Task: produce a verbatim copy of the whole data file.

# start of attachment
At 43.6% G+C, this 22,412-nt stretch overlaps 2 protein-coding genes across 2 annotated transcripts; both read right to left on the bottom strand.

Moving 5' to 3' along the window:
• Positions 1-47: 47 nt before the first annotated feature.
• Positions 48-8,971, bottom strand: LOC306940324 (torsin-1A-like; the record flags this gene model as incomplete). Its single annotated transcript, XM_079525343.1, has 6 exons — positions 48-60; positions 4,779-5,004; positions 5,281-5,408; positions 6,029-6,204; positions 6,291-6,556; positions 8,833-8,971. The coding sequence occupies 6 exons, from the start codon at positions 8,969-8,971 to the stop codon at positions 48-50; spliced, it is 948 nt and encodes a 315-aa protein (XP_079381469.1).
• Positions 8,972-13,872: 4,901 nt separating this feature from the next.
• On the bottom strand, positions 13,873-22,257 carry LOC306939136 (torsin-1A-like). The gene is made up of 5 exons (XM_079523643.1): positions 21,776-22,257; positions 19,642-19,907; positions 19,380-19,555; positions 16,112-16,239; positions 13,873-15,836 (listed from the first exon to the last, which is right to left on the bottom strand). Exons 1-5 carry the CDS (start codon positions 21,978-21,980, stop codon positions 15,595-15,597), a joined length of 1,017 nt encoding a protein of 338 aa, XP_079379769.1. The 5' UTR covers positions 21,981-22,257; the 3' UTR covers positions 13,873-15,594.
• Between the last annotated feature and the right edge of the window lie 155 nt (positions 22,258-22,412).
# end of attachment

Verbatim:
At 43.6% G+C, this 22,412-nt stretch overlaps 2 protein-coding genes across 2 annotated transcripts; both read right to left on the bottom strand.

Moving 5' to 3' along the window:
• Positions 1-47: 47 nt before the first annotated feature.
• Positions 48-8,971, bottom strand: LOC306940324 (torsin-1A-like; the record flags this gene model as incomplete). Its single annotated transcript, XM_079525343.1, has 6 exons — positions 48-60; positions 4,779-5,004; positions 5,281-5,408; positions 6,029-6,204; positions 6,291-6,556; positions 8,833-8,971. The coding sequence occupies 6 exons, from the start codon at positions 8,969-8,971 to the stop codon at positions 48-50; spliced, it is 948 nt and encodes a 315-aa protein (XP_079381469.1).
• Positions 8,972-13,872: 4,901 nt separating this feature from the next.
• On the bottom strand, positions 13,873-22,257 carry LOC306939136 (torsin-1A-like). The gene is made up of 5 exons (XM_079523643.1): positions 21,776-22,257; positions 19,642-19,907; positions 19,380-19,555; positions 16,112-16,239; positions 13,873-15,836 (listed from the first exon to the last, which is right to left on the bottom strand). Exons 1-5 carry the CDS (start codon positions 21,978-21,980, stop codon positions 15,595-15,597), a joined length of 1,017 nt encoding a protein of 338 aa, XP_079379769.1. The 5' UTR covers positions 21,981-22,257; the 3' UTR covers positions 13,873-15,594.
• Between the last annotated feature and the right edge of the window lie 155 nt (positions 22,258-22,412).